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The Suburbanite
  • Gov. Kasich school-funding plan: Why some get more

  • The state education funding plan unveiled last week by Gov. John Kasich shows eight Stark County area public school districts will see increases in state funding.

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  • The state education funding plan unveiled last week by Gov. John Kasich shows eight Stark County area public school districts will see increases in state funding. For two of those districts, that increase is less than 2 percent.
    The plan’s estimated figures, released by the governor Wednesday, show funding categories aligned to the core themes of the plan.
    Core Opportunity Aid ensures that every school district that levies 20 mills in property taxes (20 dollars for every $1,000 of assessed property value) will generate the same as a district with a $250,000 per-pupil property tax base.
    For Marlington Local Schools Superintendent Joe Knoll, that criteria  should mean          a budget increase for his district.
    But that is not the case. Marlington will receive only the state guarantee (what it received last year) for the next two years. That figure is $8.37 million.
    Knoll was in Columbus on Jan. 31 to hear Kasich present his plan, “Achievement Everywhere,” to superintendents and charter school leaders at a Buckeye Association of School Administrators meeting.
    He said he left Columbus feeling pretty good about what was coming.
    “I heard (Gov. Kasich) say, ‘This is not hard. If you’re poor, you’re going to get more. If you’re rich, you’re going to get less,’ ” Knoll remembers.
    PARITY OR CONTRADICTION?
    The preliminary figures, however, show districts in rural areas, such as his, not receiving more state aid. At the same time, districts perceived by most to be wealthy, such as Jackson and Lake, will see more state aid in the next two years.
    Barbara Mattei-Smith, the governor’s assistant policy director for education, explained the reason for these increases and what may seem like a contradiction of Kasich’s earlier words.
    “We are resetting the system,” she said, of the way state aid has been figured in the past.
    Declines in housing values, the loss of tangible personal property taxes, and higher enrollment in the wealthier districts have made them eligible for budget increases, Mattei-Smith said.
    The increase in state funding for Jackson Local Schools hits the maximum increase of 25 percent each year because the district is seeing those characteristics cited by Mattei-Smith.
    If the budget is approved, it will see $981,000 more and $1.2 million more in fiscal year 2014 and 2015 respectively.
    Jackson’s state aid is $3.9 million.
    ‘CAUTIOUSLY OPTIMISTIC’
    Perry Local Schools appears to be another of Stark’s state budget winners.
    In the budget’s first year, Perry is slated to get a 17.25 percent increase, or $2.27 million more than its past $13.2 million.
    Then in the following year, it will get another 5.2 percent increase to bring its annual state funding to $16.25 million.
    Superintendent Marty Bowe said he is not sure if the numbers are accurate, but he is “cautiously optimistic.”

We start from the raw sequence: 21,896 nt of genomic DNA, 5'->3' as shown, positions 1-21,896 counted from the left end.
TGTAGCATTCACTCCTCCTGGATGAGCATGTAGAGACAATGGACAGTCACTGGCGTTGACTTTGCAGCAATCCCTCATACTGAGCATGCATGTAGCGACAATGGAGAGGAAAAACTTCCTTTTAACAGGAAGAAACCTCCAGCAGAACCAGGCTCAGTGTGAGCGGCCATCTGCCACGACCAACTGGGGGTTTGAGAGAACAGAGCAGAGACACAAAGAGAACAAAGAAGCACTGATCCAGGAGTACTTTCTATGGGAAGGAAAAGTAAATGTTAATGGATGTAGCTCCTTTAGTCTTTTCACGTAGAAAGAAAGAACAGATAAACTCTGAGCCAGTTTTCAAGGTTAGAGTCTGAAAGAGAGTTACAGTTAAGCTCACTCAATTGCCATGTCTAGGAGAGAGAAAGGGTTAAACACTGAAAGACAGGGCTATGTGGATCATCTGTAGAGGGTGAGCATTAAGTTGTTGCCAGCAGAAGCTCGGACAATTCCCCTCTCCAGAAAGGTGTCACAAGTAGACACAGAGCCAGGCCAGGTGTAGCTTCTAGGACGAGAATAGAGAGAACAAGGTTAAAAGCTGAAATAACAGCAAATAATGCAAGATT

Page 2 of 2 - “We’ve heard this in the past that we’re getting more money, when in fact, we’re getting more on one side of the equation and less on the other,” he explained of the balance of state money and local property tax revenue.
    Bowe said if the money comes through, “we will be trying to get back in the black.”
    Perry, he said has not asked the community for more money via a new levy in almost 20 years, and the district has been making steady cuts.
    The district has been running in the red for about a year and a half, he said.
    GIVE AND TAKE
    For Canton City, the average property value is at $55,000, according to the district’s treasurer, Jeff Gruber.
    Canton City Schools is slated to receive a 13.79 percent increase in funding in the first year and just more than 5 percent the second, bringing it a $9 million raise in the next school year. Its state funds would be almost $79 million in 2014-15. That’s more than $13 million more than its 2012-13 allocation.
    Superintendent Adrian Allison said that would be welcomed, if the state’s new policies didn’t immediately deduct from the funding.
    “The district has not just become $9 million richer. On paper it looks like $9 million,” he said, but the spread sheets fail to show the district’s losses to for-profit charter schools (over $7 million per year now) and the governor’s plan to offer vouchers to all incoming kindergarten students in low-income households (less than $46,100 for a family of four.)
    The second year, those vouchers would be extended to first-graders.
    “The bottom line is, I want to believe there will truly be an increase in funding for Canton City Schools to increase the support needed (for preschool, special education, gifted, etc.), but until it plays out, in reality, I’m concerned,” Allison said. “I know the process, and (the plan) lacks the details that make me feel comfortable.”
    Statewide, no new money is allocated to 396 of Ohio’s 612 school districts this year and no increases happen for 382 in 2014-15.